Academic painter Douglas Volk was remarkably accomplished, though the coming of modernism would force him into the background. Today, however, his works are enjoying a resurgence in popularity and recognition. His skills as a draftsman, and his elegant compositions distinguished him from his contemporaries, and his unique subject matter and settings give his work a variety that is outside any particular genre.
He was born in Pittsfield, Massachusetts, but relocated to Rome with his family at the age of fourteen. He began his formal art training in the city, and then at the age of twenty-three he headed to Paris, where he studied with Jean Leon Gerome at the Ecole des Beaux Arts. His first exhibition was only two years later, in 1875, at the Paris Salon. Additionally at this time he was sending works for exhibition in the United States, and was the youngest accepted artist in the Centennial Exposition in Philadelphia in 1876.
Volk returned to the United States in 1879 and began his second, and lifelong, career in teaching. He began at the Cooper Institute, and then was asked to establish the Minneapolis School of Fine Art. Volk served as Director until 1893.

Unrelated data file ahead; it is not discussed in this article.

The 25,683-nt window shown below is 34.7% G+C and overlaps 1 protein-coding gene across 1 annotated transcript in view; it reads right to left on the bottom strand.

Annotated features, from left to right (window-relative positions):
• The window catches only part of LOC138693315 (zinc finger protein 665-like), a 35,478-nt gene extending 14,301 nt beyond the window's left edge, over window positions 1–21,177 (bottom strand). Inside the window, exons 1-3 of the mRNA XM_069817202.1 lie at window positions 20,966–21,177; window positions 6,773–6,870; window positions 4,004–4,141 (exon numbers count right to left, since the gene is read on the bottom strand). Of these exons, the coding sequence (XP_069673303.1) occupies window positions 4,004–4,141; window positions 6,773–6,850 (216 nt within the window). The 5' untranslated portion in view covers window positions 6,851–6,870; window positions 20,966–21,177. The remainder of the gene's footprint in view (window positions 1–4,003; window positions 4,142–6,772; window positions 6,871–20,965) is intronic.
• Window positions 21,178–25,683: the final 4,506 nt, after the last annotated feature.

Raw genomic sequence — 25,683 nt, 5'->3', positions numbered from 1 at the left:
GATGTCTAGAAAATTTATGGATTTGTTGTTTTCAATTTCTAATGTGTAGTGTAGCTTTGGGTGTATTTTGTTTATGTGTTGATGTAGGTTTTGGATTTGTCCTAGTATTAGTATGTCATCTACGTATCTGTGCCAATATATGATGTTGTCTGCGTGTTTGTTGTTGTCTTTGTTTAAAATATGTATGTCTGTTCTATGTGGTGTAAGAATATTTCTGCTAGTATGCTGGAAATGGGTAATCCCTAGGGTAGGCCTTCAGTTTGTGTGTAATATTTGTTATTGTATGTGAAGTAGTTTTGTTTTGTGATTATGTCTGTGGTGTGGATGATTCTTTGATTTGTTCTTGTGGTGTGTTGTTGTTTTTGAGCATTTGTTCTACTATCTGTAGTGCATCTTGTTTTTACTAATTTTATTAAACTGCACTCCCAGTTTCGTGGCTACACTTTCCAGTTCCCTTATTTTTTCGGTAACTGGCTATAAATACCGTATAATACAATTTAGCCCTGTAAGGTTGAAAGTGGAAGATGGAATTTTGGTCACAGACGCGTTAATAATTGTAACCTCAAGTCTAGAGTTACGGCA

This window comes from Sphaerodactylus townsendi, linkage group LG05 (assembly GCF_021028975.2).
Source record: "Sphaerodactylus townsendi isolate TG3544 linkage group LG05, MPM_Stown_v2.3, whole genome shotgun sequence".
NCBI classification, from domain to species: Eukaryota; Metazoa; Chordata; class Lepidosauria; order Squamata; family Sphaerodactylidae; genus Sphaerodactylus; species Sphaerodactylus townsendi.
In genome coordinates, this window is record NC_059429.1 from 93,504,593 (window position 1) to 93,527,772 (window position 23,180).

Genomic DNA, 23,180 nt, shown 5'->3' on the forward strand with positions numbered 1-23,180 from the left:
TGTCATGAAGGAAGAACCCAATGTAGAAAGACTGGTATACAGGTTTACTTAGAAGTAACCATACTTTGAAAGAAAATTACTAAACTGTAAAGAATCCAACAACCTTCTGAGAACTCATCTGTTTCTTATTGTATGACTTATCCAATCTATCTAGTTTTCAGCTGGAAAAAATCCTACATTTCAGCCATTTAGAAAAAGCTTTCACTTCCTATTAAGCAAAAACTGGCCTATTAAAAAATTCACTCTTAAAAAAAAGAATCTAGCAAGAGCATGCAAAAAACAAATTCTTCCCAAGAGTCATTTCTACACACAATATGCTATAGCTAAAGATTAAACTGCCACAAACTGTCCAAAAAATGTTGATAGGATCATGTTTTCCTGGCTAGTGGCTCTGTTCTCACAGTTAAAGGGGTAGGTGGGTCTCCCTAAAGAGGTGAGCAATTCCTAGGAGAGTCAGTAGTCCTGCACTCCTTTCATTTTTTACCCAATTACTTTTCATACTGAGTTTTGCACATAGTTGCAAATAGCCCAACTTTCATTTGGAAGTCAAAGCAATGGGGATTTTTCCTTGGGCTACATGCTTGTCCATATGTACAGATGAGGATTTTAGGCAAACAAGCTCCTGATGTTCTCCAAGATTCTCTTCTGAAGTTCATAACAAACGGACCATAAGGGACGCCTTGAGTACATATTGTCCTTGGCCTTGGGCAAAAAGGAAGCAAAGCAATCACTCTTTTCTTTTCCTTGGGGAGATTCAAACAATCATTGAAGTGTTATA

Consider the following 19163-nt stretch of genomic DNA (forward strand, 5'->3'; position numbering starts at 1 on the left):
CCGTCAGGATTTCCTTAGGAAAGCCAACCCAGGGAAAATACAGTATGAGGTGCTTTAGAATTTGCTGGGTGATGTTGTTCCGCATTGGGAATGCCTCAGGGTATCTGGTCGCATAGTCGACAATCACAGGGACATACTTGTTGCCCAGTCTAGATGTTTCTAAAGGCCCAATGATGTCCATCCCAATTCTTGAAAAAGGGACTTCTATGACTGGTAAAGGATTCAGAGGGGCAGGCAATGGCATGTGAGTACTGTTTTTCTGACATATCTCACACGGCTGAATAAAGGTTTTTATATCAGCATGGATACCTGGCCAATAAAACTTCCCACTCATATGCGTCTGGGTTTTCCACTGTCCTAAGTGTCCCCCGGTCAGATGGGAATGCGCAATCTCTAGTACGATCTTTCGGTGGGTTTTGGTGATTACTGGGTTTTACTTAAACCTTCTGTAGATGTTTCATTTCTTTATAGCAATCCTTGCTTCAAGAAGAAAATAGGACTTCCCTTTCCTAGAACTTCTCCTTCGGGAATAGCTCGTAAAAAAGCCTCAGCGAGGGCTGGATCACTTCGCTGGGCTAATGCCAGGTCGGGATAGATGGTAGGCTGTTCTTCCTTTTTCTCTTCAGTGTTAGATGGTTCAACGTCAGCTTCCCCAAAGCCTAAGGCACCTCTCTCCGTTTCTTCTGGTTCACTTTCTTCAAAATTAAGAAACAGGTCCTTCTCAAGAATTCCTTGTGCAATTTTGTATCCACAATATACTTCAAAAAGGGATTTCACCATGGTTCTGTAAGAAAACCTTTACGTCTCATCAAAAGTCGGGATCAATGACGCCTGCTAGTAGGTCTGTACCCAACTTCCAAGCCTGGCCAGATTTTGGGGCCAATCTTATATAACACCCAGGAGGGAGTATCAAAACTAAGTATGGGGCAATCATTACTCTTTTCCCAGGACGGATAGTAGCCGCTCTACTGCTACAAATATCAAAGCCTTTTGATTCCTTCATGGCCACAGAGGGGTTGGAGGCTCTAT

While in Minnesota he was commissioned to paint two large murals in the state capitol, which were in the Governor's Reception Room, and completed around 1905. He would return to New York to around 1906 where he again taught at Cooper Union and National Academy of Design as well. In 1919 he was again given a prominent public commission to paint portraits of distinguished American and Allied leaders for a pictorial record of World War I.
Volk received membership in the most prominent societies of his day, and his works are in the Smithsonian American Art Museum and the National Academy of Design among others.